Innovation is a game played at the startup, industry, and ecosystemic level. And the common resource of these games is vastly misunderstood. It’s risk.
This is the fifth startup post-mortem that I’m reading this morning.
While startups are not failing more, they’re just more vocal about it. This is a good thing. Hopefully, it will hep dismiss the illusion that a) anyone can launch a successful startup and b) the next stage of economic growth for Western countries will come from under-staffed, ill-prepared tech entrepreneurs.
Continue reading “The startup game and its metagame”
Initially, 80% of startups fail at designing a workable solution to early adopters’ problem, from whom they can learn. Out of the remaining 20%, 80% fail at building on-going traction from a core market. Eventually, 80% of the few that survive fail at scaling this traction up, because they weren’t prepared from day one.
A scale on how well you get business for my MBA students and executives at large.
Having a strong sense of order and hierarchy, most of my MBA students –both in France and China– love to have some ranking on “How well do you get business?” A Mohs scale of sorts if you will. My answer is usually as such: Continue reading “How well do you get business?”
This is a quick take at describing what’s on my innovation radar for 2017.
As someone with the finger on the pulse of many technology fields in many markets, I tend to have a lateral view on trendy topics. I’m also a contrarian, so take that into account. But if I’d have to share what I have on my innovation radar for 2017, this would be something like that: Continue reading “This is my innovation radar for 2017”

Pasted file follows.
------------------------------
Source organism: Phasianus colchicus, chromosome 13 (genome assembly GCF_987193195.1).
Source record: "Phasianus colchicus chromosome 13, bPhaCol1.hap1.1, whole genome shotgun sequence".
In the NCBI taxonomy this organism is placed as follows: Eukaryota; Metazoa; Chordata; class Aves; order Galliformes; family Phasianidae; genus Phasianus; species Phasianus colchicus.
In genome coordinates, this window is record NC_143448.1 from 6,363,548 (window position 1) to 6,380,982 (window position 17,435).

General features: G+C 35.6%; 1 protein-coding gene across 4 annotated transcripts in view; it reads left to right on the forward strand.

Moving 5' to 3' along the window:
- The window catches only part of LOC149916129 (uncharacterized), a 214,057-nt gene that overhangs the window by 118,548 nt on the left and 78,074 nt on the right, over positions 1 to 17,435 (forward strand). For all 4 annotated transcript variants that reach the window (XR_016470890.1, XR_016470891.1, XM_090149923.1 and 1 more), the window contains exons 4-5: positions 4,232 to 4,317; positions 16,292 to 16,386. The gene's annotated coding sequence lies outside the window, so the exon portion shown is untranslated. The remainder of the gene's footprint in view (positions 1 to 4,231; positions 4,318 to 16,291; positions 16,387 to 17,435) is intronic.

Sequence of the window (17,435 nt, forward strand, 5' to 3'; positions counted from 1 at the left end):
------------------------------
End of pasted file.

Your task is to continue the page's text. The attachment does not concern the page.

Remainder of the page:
In the wake of the recent US election, innovators from all horizons should make sure to take away a thing or two about innovation.
It’s way too soon or too late to start to be wise about the Trumpocalypse. Even if 2005 European referendum in France and Brexit were not fucking weak signals, but very much loud and clear bullhorns thank you. Well, anyway, my line of work is not in politics or sociological comments, so I’ll leave it at that. No, the thing specifically, I relentlessly want to hammer down again is about innovation.
Innovation is about changing the socio-economic status quo.
Everything else is just trying to be too smart for the own good of the business we’re running as innovators. If you want a resounding demonstration that ‘smart’ doesn’t cut it, I believe you just got served.
Continue reading “An innovator’s perspective on the Trumpocalypse”
I wouldn’t like to be you having to explain to my boss what is innovation, and why he’s not doing it right. But it happens that as consultants this is pretty much what we do every day. Here’s how…
For about five years now I’ve introduced most of my MBA classes on this very narrow choice: “Are you wired to solve puzzles or mysteries?” This is one of these gimmicks that you end up using when you perform in front of an audience and try to explain innovation. You catch them off guard as soon as possible and try to engage them in rewiring their brain in a certain way.
Continue reading “How to explain innovation to your boss”
Five prevalent impediments push corporations away from sound partnerships with startups.
My last keynote with the FabMob program, during a private event involving selected startups and industrials at Autonomy 2016 in Paris today. The idea was to discuss how corporate incubation end of party is coming quickly to Europe, and illustrate the five most prevalent impediments that corporations have to overcome to engage further partnerships with startups.
Continue reading “How to prepare for corporate incubation end of party”